You may not have noticed but on July 2, 2017, Delaware Senate Bill 69 was signed into law by Gov. John. C. Carney Jr.
In general terms, it was considered a major break through as a defining moment for blockchain specifically in the US.
It will allow the creation and maintenance of corporate records using blockchain. The definition would further capture a corporation’s stock ledger, an accounting record used to keep track of when stocks were sold and to whom.
The emphasis in bold is mine. Please reread and let it soak in.
Directly taken from Delaware Senate Bill 69:
Any records administered by or on behalf of the corporation in the regular course of its business, including its stock ledger, books of account and minute books, may be kept on, or by means of, or be in the form of, any information storage device, method, or one or more electronic networks or databases (including one or more distributed electronic networks or databases), provided that the records so kept can be converted into clearly legible paper form within a reasonable time.
We are all in commercial real estate.
What’s the first thing that comes to your mind when you read the words, “used to keep track of when stocks were sold and to whom.”
I thought of REITS.
Now any and all REIT’s around the world will have the option of issuing, executing and settling shares via a blockchain. It is also likely to create other related activities on blockchains tied to custodianship, trading, shareholder communication and redemption.
What else is going to happen?
How about the “acts” of custodianship, trading, shareholder communication and redemption?
What if you take away the basic components of what we all know is the structure of a REIT?
What if we take away the concept of a REIT and just apply it to commercial real estate in general.
The bill did mention trading and trading by definition is: trading securities are stocks or bonds that management plans to purchase and sell in order to make money in the short term.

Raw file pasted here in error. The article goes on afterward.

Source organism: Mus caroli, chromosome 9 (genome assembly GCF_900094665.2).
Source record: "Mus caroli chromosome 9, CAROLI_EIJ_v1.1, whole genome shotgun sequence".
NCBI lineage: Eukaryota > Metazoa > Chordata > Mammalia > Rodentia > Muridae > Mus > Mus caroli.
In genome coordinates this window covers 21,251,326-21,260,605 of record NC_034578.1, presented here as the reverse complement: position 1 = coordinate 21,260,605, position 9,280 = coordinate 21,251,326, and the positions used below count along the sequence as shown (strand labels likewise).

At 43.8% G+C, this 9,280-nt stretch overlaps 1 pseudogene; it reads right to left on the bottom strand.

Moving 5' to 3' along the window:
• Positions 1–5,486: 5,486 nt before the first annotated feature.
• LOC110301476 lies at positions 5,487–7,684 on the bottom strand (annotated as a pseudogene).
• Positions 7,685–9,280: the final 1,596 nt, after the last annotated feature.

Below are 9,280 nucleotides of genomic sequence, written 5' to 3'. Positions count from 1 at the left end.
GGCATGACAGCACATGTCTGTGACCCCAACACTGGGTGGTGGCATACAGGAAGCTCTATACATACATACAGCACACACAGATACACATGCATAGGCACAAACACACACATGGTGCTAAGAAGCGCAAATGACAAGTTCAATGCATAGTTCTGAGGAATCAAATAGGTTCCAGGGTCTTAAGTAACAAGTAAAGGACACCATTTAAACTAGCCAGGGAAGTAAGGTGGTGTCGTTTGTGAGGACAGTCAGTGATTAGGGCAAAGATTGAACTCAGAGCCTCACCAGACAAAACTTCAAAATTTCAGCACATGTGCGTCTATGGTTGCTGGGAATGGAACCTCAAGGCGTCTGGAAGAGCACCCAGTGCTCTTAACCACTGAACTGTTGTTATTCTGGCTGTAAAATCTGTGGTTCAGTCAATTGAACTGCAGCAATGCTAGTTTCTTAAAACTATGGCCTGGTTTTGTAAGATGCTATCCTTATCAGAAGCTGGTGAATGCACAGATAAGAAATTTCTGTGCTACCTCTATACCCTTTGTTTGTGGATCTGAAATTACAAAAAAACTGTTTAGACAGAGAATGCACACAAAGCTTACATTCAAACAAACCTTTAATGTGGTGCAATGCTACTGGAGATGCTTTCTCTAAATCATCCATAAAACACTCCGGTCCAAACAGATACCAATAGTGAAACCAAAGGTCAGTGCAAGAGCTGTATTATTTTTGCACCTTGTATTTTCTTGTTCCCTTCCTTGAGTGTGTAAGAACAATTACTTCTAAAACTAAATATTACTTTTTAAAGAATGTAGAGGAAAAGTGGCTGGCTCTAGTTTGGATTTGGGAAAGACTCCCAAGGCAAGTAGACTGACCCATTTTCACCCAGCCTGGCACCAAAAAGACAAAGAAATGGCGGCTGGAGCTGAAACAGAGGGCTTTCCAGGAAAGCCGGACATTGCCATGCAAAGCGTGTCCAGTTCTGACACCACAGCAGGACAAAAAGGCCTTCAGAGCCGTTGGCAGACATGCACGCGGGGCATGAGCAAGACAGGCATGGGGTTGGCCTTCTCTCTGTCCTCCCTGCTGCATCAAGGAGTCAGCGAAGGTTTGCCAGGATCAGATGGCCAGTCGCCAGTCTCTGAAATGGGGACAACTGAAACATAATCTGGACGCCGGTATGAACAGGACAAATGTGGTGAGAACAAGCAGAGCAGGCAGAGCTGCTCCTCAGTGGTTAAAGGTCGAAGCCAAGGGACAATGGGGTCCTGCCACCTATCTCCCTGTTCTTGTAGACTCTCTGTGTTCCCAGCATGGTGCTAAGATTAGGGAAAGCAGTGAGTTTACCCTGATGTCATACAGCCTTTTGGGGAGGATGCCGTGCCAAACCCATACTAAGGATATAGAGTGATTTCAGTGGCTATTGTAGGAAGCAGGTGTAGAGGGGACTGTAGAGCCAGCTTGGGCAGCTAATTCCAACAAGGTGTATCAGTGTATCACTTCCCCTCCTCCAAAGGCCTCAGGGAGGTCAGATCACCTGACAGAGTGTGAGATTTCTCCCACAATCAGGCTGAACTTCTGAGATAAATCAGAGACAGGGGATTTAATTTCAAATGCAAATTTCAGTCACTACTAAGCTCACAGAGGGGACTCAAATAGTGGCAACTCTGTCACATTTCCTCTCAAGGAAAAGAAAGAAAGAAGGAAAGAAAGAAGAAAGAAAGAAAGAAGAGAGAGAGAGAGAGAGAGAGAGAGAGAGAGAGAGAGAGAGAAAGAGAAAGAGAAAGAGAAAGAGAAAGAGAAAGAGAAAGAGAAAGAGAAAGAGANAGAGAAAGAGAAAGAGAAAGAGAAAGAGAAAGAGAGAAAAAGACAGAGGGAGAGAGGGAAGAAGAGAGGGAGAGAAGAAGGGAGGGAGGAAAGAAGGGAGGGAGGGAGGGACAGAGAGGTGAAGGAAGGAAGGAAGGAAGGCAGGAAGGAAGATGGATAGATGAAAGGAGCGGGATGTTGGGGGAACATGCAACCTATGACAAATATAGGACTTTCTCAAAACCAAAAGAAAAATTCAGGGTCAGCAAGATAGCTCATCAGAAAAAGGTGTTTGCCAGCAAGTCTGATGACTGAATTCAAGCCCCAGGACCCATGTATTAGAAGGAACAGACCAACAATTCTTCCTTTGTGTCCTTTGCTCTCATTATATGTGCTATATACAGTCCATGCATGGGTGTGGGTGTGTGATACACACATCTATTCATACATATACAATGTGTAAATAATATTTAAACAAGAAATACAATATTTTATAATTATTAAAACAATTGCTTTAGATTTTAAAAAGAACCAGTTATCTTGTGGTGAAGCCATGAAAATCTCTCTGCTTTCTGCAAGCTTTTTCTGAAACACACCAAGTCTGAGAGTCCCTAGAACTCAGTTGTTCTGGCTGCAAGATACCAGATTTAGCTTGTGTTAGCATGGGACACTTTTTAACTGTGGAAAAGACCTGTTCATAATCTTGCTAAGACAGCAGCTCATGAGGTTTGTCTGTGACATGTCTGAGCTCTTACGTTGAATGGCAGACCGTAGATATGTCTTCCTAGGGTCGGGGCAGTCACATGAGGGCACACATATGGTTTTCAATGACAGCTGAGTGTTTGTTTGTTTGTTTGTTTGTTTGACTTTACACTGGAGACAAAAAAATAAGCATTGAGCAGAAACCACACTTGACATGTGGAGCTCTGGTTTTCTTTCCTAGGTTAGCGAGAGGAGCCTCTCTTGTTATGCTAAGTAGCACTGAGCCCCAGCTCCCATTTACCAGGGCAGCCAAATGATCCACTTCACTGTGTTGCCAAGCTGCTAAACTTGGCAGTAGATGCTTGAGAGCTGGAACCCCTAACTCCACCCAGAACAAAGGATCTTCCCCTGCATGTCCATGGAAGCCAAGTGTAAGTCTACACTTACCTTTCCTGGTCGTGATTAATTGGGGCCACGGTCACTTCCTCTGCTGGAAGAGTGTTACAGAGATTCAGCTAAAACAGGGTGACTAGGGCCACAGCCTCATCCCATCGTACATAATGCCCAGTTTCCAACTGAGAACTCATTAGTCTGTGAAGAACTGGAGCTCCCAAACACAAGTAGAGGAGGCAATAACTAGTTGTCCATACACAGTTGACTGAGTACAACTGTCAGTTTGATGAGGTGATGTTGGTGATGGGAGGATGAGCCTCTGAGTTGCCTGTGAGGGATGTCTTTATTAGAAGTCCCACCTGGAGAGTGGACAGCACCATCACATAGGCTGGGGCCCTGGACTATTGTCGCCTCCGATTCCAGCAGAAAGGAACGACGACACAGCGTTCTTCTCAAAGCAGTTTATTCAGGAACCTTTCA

Blockchain will allow both investors and issuers to interact directly with each other, eliminating the need for third-party intermediaries like brokers, custodians, and clearinghouses, which will reduce transaction costs. The settlement can occur within a few short moments, as opposed to days, with funds being released and fees being reduced.
Legal ownership and control would be given back to investors and companies, and the system would allow for proxy voting to become more transparent and accurate. Dividends and stock splits can be easily facilitated, virtually mitigating costs and errors. Further, concerns around the single-point-of-failure risk with the prevailing system would be eliminated.
Did you miss the eliminating the need for third-party intermediaries like brokers, custodians, and clearinghouses part?
Sorry about that.
I did write somewhere that the entire transaction itself is the new battleground for all of real estate.
It’s quite obvious that most if not all the pieces needed to accomplish just that is indeed in place.
Why would anyone not want this?
The broker part goes without saying.
How about the fact that this type of market transparency might be an issue for some investors who would rather their financial positions not be visible to anyone. If you are hiding it, you are hiding it why?
I know you are smart.
You will figure this out.
A Big Thank You To The State Of Delaware for seeing the future of business and acting like the world is indeed populated with at least a few smart and insightful people.
And for the rest of us, Welcome To The Jungle.
Of course, I just had to do it.